“With today’s simulators, it’s hard to tell where the problem is with prototype semiconductors if they don’t meet all specifications. Is there a particular part that is defective? Was it something in the manufacturing process that went wrong? Is this a fundamental flaw in the design? says Favre of NI. “To debug this, engineers have to work against these different silos, using different tools from different vendors with different datasets.”
As a result, data that could be used to improve the performance of chip designs gets lost when translating from one stage of the development process to another, said George Zafiropoulos, vice president of solutions marketing at NI.
“Very rarely do we find someone trying to hook everything up,” he explained. “You need more infrastructure to put the data together; otherwise, it can get out of control and become very ineffective.
Offered in on-premises and cloud deployments, DataStudio catalogs data from the entire product development lifecycle so that engineers from different departments can use it to collaborate on projects.
NI is also introducing a set of software applications that run on top of DataStudio. The first offering in NI’s DataStudio family, called Specification Compliance Manager (SCM), is designed to test various chips and other electronic devices against their original specifications.
Every chip design starts with a company creating a list of specifications for the final product, including the characteristics of the underlying hardware, the interfaces used by the software to control and communicate with it the performance of the part at a specific temperature. In other words, a pre-datasheet datasheet. But due to unforeseen challenges or pressure from competitors, companies frequently change their specifications.
DataStudio saves test results and other data to a central repository while managing device specifications and creating compliance reports. NI said this gives semiconductor and electronics companies more visibility into where products meet the rules and where they fall short of specifications. Customers can leverage information from DataStudio SCM to identify areas for improvement in the final design.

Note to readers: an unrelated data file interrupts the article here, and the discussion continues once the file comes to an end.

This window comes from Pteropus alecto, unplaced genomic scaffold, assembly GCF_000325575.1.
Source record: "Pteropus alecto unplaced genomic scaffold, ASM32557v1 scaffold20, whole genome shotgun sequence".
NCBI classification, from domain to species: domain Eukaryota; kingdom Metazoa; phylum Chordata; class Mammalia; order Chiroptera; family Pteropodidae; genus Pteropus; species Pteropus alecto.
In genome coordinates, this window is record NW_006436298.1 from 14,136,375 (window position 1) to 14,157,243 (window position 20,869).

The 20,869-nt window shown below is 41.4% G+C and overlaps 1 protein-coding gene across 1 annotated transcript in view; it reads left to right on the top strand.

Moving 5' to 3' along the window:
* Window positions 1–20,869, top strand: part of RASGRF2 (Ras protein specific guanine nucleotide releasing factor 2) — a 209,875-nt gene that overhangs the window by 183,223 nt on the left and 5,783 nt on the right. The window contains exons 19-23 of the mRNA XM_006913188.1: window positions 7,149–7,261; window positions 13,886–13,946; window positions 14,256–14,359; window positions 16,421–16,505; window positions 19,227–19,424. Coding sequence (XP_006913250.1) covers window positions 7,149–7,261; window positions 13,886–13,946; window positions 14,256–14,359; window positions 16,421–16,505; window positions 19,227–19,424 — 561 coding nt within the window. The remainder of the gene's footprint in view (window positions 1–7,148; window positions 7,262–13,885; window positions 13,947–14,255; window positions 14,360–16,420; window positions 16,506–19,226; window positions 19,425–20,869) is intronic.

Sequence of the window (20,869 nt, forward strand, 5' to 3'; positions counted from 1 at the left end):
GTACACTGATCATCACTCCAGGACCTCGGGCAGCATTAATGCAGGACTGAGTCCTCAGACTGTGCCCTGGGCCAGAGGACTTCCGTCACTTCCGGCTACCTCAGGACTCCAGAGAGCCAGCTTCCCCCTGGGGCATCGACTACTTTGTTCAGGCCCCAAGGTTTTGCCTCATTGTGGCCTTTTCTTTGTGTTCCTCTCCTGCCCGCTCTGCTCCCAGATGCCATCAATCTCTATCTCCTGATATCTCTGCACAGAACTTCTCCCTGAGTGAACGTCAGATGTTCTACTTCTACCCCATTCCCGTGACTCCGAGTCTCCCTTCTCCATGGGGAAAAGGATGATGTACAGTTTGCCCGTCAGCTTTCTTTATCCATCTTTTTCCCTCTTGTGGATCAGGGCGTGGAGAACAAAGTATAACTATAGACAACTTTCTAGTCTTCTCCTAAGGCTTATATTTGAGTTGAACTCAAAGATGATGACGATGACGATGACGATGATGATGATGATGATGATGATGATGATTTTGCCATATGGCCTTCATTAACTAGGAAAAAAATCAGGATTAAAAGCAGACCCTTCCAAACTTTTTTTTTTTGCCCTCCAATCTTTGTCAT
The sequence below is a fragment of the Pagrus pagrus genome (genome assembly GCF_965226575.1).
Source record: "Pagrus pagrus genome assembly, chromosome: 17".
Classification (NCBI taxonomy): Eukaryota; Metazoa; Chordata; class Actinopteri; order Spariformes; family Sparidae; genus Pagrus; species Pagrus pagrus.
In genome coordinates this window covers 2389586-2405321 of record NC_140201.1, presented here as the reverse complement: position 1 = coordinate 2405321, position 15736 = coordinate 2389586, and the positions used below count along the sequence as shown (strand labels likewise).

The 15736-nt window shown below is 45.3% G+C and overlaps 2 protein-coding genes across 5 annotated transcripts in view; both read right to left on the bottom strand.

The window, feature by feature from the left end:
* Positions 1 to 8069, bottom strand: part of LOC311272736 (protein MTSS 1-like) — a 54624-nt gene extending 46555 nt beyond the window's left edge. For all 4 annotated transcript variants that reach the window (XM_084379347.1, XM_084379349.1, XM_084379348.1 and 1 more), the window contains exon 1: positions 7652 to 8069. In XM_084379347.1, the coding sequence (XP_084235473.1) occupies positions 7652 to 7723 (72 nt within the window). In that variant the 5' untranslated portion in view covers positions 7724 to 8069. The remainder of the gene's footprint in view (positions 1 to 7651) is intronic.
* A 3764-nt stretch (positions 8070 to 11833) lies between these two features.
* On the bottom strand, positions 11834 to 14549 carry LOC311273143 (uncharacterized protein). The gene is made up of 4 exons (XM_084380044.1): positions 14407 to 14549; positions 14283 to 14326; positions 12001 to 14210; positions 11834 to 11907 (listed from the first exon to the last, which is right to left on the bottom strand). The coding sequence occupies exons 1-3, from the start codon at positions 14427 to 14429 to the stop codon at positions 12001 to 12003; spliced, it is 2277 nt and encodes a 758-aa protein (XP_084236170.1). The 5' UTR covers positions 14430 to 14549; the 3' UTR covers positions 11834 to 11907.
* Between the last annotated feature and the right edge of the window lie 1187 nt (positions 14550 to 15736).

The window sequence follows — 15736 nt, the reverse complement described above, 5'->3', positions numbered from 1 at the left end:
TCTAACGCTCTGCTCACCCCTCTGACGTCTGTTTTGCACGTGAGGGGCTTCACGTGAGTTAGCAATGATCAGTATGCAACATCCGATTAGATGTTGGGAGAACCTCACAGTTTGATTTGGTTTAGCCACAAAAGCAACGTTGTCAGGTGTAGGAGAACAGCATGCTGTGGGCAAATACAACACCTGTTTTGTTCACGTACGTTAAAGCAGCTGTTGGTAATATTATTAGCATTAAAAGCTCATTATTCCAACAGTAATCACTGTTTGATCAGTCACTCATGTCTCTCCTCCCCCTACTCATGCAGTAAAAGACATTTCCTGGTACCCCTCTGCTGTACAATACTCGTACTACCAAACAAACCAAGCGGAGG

Not only does this improve productivity and reduce the manual labor required during chip development, but it also allows companies to more closely track the progress of engineering projects over time, NI said.
“You can track exactly what’s going on with every aspect of the part, whether it’s 50 specs or 5,000,” Zafiropoulos said. “It just depends on the complexity of the device.”
According to NI, DataStudio will begin by supporting Cadence’s analog, mixed-signal, and RF simulation software. For validation, DataStudio will support data from the NI test system validation bench and any hardware test platform that can support DataStudio’s simple data format. This way, NI customers or anyone else using hardware controlled by the company’s test software environment can save their data in the correct format.
Additionally, NI deploys DataStudio Bench Data Connector (BDC). The Validation Bench Test Library provides customers with a standard way to convert data from test equipment that is automatically compatible with the DataStudio SCM.
For the production test, the company said it is linking to standard data formats that will be released in the future.
NI said that while it gives companies more visibility into the chip development process, the new DataStudio software is not designed to spot areas for improvement in a chip’s design or identify the cause of a problem.
There are plans to upgrade DataStudio software with machine learning to help identify specific problems in the design of a chip or other electronic device.